Chapter 6 and the short epilogue that follows discuss the development of reproductive politics since 1955. Nakachi focuses on the 1968 family law, which ended the issue of illegitimate children by allowing a man’s name to be placed on the birth certificate. Little changed, however. Contraception was not properly developed until after the collapse of the USSR. Pronatalism was ultimately a failure.

Running throughout the book is the theme that society never accepted unwed mothers, though they became common. After the 1944 law, mothers outside of registered marriages could no longer use the father’s name on the birth certificate or access child support payments from him. Instead, the state was meant to provide financial help. Crucially, the promised state support never arrived, leaving mothers struggling. Despite these material difficulties, Nakachi shows, the lack of a father’s name on the birth certificate was of greater concern to women than almost any of the other reproductive issues because of the immense social stigma it brought. The cultural need for fathers could not be remade so easily by the state.

Occasionally Nakachi leaves the reader wanting more. When reporting the 1947 purge of the Moscow Institute for Gynaecology and Obstetrics, she describes widespread corruption and nepotism at the clinic prior to the purge. Allegedly only acquaintances of the directors were seen in exchange for huge cash sums, leaving ordinary women unable to access treatment. In an era when purges usually had ideological origins, this focus on corruption is interesting, and it would be fascinating to know more about the interplay of forces leading to this particular purge. Nakachi implies that the purge damaged the workings of the institute and ultimately made it harder for women to access abortion on demand. The reader is left wondering whether the attempts to tackle corruption paid any dividends. Nakachi also states that the research is based on fifteen interviews with women in addition to extensive archival research, but these interviews do not make much of an appearance in the book. It would have been nice to hear more about the interviewees’ experiences to add color to the story. These are rather minor criticisms, however, and the quality of the scholarship is high.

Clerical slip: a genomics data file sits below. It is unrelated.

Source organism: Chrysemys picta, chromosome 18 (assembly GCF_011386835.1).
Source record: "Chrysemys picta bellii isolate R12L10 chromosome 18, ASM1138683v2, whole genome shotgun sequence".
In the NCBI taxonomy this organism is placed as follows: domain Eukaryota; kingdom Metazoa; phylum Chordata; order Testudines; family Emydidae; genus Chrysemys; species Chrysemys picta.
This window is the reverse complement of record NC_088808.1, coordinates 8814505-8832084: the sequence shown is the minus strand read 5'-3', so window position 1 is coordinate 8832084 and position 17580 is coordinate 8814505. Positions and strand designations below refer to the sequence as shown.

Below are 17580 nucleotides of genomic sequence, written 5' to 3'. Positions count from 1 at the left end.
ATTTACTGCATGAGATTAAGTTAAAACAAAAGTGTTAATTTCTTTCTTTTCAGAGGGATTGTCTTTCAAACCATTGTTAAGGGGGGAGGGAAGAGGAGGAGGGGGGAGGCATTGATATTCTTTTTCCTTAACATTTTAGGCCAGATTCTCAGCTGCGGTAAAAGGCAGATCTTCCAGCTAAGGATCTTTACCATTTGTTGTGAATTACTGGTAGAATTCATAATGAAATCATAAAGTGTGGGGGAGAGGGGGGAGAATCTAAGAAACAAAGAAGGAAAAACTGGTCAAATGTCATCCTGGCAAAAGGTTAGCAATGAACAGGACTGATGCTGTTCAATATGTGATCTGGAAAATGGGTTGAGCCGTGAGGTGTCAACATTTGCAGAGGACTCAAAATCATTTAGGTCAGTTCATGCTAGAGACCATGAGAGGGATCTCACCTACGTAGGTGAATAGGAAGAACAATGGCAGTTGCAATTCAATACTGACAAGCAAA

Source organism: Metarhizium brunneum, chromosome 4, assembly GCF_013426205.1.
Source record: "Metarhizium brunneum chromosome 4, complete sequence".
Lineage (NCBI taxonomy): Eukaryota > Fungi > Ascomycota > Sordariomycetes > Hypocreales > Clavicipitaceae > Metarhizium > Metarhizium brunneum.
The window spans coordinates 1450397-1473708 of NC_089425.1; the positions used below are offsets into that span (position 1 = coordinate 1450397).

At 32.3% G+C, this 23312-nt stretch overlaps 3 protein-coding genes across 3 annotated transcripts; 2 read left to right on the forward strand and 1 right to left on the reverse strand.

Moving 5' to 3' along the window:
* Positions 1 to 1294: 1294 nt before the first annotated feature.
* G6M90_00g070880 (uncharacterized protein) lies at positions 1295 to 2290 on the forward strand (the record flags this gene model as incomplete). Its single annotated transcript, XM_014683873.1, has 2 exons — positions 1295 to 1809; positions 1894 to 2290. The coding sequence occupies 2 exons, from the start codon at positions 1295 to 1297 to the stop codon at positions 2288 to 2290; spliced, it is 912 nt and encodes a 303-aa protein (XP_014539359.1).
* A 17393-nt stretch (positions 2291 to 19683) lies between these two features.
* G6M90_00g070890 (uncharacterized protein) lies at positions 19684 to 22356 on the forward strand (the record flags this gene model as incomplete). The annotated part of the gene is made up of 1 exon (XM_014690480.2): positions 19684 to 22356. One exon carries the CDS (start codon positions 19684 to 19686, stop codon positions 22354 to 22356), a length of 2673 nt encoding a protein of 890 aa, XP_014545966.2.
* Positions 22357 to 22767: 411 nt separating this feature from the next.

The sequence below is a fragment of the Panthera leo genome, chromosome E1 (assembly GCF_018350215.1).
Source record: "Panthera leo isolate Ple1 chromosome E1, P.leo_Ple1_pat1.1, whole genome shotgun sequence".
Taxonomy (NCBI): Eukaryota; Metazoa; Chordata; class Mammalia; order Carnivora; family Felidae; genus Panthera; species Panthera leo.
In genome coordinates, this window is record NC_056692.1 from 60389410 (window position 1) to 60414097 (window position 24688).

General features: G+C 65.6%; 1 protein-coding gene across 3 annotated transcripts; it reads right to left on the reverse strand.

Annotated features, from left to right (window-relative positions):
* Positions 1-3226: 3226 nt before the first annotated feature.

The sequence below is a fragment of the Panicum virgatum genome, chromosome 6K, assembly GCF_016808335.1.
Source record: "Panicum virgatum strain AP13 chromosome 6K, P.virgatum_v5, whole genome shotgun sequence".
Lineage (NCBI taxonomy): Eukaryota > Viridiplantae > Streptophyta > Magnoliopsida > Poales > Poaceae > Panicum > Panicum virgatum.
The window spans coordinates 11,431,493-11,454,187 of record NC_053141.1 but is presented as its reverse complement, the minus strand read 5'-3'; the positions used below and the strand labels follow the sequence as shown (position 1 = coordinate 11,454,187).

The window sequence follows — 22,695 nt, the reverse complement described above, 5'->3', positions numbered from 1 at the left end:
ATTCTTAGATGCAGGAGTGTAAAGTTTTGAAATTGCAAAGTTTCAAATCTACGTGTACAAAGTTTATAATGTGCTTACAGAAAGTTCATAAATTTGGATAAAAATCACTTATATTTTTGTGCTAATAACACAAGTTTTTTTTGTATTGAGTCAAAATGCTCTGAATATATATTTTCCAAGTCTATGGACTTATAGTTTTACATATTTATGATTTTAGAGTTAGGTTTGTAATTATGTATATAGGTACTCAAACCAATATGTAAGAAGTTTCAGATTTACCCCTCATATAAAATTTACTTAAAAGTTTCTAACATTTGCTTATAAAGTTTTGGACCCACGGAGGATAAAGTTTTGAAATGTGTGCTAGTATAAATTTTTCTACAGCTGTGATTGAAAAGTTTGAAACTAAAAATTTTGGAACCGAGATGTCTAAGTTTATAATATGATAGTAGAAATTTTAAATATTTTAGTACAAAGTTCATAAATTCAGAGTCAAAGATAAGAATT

This book builds on Nakachi’s previous work on the 1944 family law and makes an important contribution to our understanding of gender relations and reproduction in the postwar Soviet Union. Her work also speaks to attempts to understand the way power and influence worked in the one-party state, and she shows that medical professionals could and did influence the government despite repression against them. The book will be of value to those interested in Soviet statecraft, policymaking, and the intelligentsia, as well as the more obvious fields of gender politics and the history of medicine.

[The above review from H-Net Reviews July 2021 is reproduced here under a Creative Commons license]